Seventeen-year-old Abdi, in the blue overalls of a trainee electrician, is fixing electrical wires hooked onto a wooden board.

Not far away, one of his fellow trainees has climbed a ladder to check on the florescent light to which Abdi’s wires are connected: It won’t light up.
“I used to be brave – a lion – among the soldiers. I was at war, fighting against other groups.”
Taking a break from the wires and bulbs, Abdi sits down to talk to me about the days when he was not in blue overalls, but an army uniform. He was once a solider, lured into Somalia’s endless civil war by the ideology and the monthly salary.

"At the beginning, we thought these people were good. Their ideology was based on religion.” As Abdi gets deeper into his story, his gaze grows intense and hands start to gesture, as if it will help him to rid the burden he has been carrying ever since. “But eventually we realized that their ideology was misinterpretations of Islam. They were doing nothing but harming the communities we belong to. So I left.”
Abdi, 17, looks out the door of a training centre run by UNICEF partner, INTERSOS, in Baidoa, Bay region of Somalia. © UNICEF/UN09635/Rich

“My family was so happy to see me. But I didn’t know what to do with myself, and how to spend my days.” With limited education, no skills and no hope of finding a decent job, Abdi soon found himself trapped in yet another limbo.

Then he heard about the vocational training programmes for former child soldiers. With the encouragement of his family, Abdi enrolled in a programme run by INTERSOS – an Italian NGO and a partner of UNICEF. Faced with a choice of skills training in carpentry, plumbing, electrical or tailoring, he chose electrical.

“I envision myself finishing this course then finding a good job as a professional electrician,” says Abdi. His voice is filled with confidence. Making the best out of his second chance is clearly his top priority. And he is not alone.

Back in the courtyard, activities are in full swing. One corner is occupied by the carpentry group. A young man works a power drill with great enthusiasm, while another tackles a piece of wood with an equally-loud sander. Separated by the office building is the plumbing group. Under the guidance of a teacher, one by one, they go up to the centre and practice on a gadget with tools in various shapes and sizes.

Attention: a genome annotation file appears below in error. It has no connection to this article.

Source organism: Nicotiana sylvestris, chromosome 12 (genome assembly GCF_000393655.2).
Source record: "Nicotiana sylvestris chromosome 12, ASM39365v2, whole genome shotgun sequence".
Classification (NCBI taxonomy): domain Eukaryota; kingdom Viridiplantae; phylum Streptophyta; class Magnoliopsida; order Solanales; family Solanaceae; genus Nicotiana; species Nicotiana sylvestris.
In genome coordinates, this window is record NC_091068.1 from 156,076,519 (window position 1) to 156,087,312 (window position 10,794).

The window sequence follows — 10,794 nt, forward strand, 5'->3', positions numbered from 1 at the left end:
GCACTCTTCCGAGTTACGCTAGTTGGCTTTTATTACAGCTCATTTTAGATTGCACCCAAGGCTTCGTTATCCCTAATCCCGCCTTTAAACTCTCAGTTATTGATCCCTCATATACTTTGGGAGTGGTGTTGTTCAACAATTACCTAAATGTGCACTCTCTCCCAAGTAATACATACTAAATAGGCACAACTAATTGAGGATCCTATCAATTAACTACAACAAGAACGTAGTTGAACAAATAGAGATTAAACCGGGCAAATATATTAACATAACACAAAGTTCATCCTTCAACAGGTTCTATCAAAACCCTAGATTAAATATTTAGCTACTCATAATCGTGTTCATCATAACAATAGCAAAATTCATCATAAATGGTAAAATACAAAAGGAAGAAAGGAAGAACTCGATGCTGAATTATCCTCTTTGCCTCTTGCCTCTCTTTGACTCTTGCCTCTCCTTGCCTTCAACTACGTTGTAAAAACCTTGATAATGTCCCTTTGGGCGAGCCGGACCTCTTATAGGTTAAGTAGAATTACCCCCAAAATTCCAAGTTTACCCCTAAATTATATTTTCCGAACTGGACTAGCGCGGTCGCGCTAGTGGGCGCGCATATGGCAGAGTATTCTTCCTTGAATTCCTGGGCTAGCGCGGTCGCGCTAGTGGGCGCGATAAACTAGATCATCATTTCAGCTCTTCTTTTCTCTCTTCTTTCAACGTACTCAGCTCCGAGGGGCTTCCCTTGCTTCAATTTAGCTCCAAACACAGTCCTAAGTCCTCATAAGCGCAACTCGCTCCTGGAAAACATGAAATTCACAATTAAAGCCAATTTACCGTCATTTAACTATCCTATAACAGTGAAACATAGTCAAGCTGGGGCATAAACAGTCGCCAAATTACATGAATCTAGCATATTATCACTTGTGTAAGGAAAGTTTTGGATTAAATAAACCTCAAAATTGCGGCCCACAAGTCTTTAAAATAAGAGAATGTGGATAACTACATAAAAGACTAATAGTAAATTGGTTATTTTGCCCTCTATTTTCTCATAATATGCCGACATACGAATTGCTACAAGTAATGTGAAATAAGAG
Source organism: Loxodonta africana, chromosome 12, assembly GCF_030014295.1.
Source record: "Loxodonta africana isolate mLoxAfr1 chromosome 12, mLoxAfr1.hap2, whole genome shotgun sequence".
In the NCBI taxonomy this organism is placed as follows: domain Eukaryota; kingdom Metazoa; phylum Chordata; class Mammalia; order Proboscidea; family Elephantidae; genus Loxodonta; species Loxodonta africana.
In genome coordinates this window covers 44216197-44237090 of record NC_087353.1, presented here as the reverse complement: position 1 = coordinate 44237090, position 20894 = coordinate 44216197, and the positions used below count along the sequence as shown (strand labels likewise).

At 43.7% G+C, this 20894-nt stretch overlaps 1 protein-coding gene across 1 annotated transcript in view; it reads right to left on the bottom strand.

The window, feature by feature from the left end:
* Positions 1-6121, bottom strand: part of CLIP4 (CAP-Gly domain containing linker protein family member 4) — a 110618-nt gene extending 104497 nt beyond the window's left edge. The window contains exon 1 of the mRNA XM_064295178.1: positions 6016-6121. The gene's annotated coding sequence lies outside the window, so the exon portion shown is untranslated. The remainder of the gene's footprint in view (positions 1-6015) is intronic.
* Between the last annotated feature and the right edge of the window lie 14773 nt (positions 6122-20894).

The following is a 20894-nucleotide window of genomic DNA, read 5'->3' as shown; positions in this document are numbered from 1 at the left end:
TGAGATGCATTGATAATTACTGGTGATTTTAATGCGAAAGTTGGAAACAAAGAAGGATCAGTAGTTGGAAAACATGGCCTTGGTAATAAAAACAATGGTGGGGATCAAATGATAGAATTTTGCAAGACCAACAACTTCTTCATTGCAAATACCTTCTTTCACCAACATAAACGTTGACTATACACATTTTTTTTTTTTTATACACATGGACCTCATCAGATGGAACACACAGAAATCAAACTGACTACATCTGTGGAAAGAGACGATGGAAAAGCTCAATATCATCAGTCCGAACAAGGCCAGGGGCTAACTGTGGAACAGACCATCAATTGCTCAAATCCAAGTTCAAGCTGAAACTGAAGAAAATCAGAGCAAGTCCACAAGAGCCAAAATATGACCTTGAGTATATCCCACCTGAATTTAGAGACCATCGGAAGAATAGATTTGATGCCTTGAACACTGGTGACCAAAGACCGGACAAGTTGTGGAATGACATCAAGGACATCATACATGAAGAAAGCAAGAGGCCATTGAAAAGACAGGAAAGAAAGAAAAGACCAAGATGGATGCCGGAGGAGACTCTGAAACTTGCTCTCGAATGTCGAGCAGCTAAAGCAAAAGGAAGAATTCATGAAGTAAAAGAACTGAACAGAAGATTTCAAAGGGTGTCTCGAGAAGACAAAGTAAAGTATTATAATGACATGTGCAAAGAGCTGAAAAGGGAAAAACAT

Away from Abdi’s colleagues, in a large classroom, a group of young women are also busy – not with saws and drillers – but with needles, thread and sewing machines. Their easy familiarity with the flywheels and pedals makes it hard to tell they only started learning how to use the machines six months ago.
Girls learn about tailoring at the UNICEF-supported training centre. © UNICEF/UN09634/Rich

Like boys, girls are equally vulnerable, if not more in the face of armed conflicts. Out of the 100 trainees at this centre, 30 are girls who were once recruited by armed groups or at risk of being recruited.

One of the most devastating consequences of Somalia’s civil war, which has lasted more than two decades and is still raging, is the violent, abusive and exploitative treatment of children. UNICEF estimates that there could be 5,000 children and youth currently within the ranks of various armed groups. The situation is particularly dire in the Central and South regions.

“I joined the Al-Shabaab because I was still a child – I was too young to make decisions,” says Ali, another trainee enrolled in the vocational training courses. With funding from the European Commission, UNICEF is able to support these children and help local authorities, NGOs, civil society and communities protect those who are at risk and provide reintegration support to those who want to start a new life.
 Only empowering ourselves through education can give us a good life.”
When they graduate, each of the trainees will receive a startup kit, and be given continued support in the reintegration process. Meaningful support like vocational training is key to protect children and youth from the preying eyes of the militias, and keep them within their families and communities.

Both Abdi and Ali are determined not to go back to the military.

“It is very stressful to be with those groups,” said Ali. “For those who are thinking of joining, I would ask them to think again. It will not give you a good life. Only empowering ourselves through education can give us a good life.

Never join the groups. It will only lead you to death.”

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